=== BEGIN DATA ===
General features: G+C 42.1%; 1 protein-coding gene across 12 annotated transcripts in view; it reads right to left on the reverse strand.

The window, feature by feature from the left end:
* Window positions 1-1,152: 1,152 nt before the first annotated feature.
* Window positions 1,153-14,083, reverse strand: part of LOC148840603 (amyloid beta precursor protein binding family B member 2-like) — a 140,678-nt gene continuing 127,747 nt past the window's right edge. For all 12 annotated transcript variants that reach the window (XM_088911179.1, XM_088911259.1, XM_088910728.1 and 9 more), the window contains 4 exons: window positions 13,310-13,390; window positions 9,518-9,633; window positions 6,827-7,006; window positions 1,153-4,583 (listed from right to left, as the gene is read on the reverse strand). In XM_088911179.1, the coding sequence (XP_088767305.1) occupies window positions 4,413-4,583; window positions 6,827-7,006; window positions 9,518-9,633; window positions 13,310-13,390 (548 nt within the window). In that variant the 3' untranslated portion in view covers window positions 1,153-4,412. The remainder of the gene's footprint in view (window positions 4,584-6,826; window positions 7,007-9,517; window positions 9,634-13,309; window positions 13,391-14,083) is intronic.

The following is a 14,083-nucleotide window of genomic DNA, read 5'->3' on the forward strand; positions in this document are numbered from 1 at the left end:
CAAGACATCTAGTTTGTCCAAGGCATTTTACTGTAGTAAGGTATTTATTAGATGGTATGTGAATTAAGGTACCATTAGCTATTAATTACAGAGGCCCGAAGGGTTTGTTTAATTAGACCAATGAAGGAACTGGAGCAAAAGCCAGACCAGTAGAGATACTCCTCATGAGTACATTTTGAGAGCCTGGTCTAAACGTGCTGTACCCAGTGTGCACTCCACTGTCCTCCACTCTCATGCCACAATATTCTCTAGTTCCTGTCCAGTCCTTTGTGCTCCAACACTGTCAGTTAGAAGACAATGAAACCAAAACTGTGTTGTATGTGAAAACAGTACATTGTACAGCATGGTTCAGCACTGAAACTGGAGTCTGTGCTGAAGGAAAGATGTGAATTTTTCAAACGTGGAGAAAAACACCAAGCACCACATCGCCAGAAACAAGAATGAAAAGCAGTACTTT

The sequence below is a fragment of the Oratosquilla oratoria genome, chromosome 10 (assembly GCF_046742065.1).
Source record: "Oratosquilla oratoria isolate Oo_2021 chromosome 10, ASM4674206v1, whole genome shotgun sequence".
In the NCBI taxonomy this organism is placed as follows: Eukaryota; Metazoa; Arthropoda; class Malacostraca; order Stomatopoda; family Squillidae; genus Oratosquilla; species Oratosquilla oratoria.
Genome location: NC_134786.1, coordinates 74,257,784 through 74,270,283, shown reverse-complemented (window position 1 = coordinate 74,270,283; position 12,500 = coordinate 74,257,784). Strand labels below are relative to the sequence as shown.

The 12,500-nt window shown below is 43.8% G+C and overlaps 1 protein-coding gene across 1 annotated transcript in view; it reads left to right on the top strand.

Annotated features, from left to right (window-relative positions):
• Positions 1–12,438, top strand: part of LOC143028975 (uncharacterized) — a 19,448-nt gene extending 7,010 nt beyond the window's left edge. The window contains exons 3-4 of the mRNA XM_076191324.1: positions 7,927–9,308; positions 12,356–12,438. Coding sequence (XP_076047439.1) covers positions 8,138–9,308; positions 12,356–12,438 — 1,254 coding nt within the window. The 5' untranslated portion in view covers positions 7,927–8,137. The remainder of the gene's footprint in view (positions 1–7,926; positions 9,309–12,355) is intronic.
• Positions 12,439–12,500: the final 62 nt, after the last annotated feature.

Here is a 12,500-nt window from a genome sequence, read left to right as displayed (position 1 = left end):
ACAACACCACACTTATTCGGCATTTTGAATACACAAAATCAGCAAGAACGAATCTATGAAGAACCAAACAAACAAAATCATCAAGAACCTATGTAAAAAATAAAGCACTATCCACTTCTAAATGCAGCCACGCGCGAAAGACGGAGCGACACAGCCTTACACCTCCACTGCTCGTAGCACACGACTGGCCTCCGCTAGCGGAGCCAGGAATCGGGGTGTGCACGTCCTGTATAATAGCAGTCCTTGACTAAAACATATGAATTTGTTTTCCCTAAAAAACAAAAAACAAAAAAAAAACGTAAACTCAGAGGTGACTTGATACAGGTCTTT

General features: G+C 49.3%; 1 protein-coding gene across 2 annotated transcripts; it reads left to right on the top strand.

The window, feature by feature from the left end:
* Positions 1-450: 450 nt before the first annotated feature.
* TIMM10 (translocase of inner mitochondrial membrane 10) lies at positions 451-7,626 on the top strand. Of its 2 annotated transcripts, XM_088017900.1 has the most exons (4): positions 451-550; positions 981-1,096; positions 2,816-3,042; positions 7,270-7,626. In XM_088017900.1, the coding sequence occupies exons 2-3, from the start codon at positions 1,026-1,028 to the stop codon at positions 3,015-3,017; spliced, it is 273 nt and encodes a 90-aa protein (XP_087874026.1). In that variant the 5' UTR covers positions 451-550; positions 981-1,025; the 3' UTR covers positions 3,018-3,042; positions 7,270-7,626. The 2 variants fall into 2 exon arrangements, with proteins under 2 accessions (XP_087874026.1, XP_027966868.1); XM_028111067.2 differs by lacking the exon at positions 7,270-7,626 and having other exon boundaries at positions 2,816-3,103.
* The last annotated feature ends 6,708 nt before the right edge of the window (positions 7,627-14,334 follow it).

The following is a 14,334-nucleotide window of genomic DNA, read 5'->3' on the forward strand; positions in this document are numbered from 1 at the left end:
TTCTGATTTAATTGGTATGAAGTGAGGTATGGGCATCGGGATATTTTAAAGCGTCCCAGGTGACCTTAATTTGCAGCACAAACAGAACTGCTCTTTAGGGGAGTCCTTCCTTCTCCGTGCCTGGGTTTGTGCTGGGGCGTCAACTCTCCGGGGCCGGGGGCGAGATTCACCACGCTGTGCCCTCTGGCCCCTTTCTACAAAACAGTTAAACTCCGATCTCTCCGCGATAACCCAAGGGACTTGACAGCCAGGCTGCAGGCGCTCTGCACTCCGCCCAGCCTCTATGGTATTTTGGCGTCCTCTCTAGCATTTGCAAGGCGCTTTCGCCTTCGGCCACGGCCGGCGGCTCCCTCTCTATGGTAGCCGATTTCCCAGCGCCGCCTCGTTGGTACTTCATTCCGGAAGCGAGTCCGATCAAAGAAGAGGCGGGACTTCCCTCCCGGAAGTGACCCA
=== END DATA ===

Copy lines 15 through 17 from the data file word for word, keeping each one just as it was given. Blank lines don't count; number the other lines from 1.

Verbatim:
Here is a 12,500-nt window from a genome sequence, read left to right as displayed (position 1 = left end):
ACAACACCACACTTATTCGGCATTTTGAATACACAAAATCAGCAAGAACGAATCTATGAAGAACCAAACAAACAAAATCATCAAGAACCTATGTAAAAAATAAAGCACTATCCACTTCTAAATGCAGCCACGCGCGAAAGACGGAGCGACACAGCCTTACACCTCCACTGCTCGTAGCACACGACTGGCCTCCGCTAGCGGAGCCAGGAATCGGGGTGTGCACGTCCTGTATAATAGCAGTCCTTGACTAAAACATATGAATTTGTTTTCCCTAAAAAACAAAAAACAAAAAAAAAACGTAAACTCAGAGGTGACTTGATACAGGTCTTT

General features: G+C 49.3%; 1 protein-coding gene across 2 annotated transcripts; it reads left to right on the top strand.